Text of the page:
It’s nice to have positive things to say about Nature in the City (which we’ve disagreed with, more than once), and this is really a win. Despite some pretty cold foggy weather, their June 7th Butterfly Count got 34 participants and spotted 24 species of butterfly – a record.
The most common species remains the Cabbage White, which accounted for over 40% of the butterflies counted. Next was the Umber Skipper, a tiny butterfly barely larger than your finger tip. Third was the spectacular Anise Swallowtail. The top ten species accounted for over 85% of the butterflies counted. Of course, this is just one year’s result, and may have been biased by weather, visibility, and observer accuracy. Still, we think they did a pretty awesome job. Congratulations.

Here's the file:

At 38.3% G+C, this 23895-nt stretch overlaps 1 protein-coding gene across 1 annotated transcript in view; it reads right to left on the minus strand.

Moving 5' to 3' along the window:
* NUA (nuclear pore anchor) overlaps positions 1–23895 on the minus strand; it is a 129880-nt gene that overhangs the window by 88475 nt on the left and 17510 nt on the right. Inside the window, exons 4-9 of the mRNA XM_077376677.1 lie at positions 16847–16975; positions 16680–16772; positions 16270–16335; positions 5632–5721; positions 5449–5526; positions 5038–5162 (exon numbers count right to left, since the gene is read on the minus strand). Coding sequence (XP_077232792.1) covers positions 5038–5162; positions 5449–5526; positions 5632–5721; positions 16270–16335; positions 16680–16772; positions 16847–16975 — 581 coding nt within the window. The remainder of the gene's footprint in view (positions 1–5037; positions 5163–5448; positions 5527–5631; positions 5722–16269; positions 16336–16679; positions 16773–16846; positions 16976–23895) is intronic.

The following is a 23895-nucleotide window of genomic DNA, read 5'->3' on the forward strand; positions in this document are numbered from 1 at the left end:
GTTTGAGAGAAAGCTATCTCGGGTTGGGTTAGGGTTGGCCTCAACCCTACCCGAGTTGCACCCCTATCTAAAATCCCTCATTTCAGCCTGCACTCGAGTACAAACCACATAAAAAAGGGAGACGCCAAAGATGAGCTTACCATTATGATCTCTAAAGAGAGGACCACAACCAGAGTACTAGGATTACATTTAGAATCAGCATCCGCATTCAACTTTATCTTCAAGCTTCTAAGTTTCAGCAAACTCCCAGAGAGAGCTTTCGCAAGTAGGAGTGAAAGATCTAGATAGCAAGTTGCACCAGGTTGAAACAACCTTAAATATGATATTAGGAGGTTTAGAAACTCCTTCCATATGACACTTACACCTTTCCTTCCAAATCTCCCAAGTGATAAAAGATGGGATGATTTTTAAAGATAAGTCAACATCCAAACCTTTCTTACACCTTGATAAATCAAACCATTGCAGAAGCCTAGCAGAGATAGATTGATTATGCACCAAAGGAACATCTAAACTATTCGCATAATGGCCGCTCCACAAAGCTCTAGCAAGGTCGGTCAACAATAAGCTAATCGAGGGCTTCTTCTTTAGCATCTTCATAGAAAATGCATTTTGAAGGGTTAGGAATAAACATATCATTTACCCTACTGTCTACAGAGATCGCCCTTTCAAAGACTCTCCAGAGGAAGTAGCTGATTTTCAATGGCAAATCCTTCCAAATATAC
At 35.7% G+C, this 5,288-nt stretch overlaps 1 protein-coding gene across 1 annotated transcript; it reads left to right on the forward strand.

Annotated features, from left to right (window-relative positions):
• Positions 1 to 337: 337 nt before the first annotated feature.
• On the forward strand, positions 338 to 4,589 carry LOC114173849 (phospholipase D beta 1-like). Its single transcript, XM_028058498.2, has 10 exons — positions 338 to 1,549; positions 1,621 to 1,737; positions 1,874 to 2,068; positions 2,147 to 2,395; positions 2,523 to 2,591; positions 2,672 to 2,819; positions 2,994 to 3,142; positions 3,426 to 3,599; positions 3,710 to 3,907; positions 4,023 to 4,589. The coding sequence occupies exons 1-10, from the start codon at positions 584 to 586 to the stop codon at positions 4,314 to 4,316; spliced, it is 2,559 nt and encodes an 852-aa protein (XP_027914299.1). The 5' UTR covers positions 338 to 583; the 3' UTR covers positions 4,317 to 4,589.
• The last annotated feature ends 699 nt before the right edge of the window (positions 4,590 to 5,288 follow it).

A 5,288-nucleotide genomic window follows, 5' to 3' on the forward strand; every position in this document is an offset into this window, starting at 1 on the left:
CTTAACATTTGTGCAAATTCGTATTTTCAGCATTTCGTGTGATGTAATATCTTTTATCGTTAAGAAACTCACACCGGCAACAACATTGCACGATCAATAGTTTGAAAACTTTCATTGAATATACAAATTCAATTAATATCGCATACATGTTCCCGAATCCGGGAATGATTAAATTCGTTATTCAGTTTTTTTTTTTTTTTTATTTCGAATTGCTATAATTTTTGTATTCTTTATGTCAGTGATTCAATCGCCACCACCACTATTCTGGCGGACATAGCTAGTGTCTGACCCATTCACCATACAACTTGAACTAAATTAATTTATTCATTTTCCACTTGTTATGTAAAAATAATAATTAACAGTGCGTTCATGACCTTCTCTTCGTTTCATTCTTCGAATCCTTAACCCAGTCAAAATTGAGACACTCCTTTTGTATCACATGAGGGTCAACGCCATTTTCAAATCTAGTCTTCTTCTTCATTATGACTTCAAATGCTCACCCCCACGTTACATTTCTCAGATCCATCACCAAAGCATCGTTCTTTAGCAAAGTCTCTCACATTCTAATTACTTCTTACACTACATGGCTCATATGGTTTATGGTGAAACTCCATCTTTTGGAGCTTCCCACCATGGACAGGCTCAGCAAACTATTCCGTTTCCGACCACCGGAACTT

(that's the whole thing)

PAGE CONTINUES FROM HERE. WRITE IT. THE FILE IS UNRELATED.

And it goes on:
For anyone interested in more detail, here’s a graph of the results. A total of 775 butterflies were counted, of which 29 were not specifically identified. (Click on the graph and click again for a larger version.) The data are available on Nature-in-the-City’s website.
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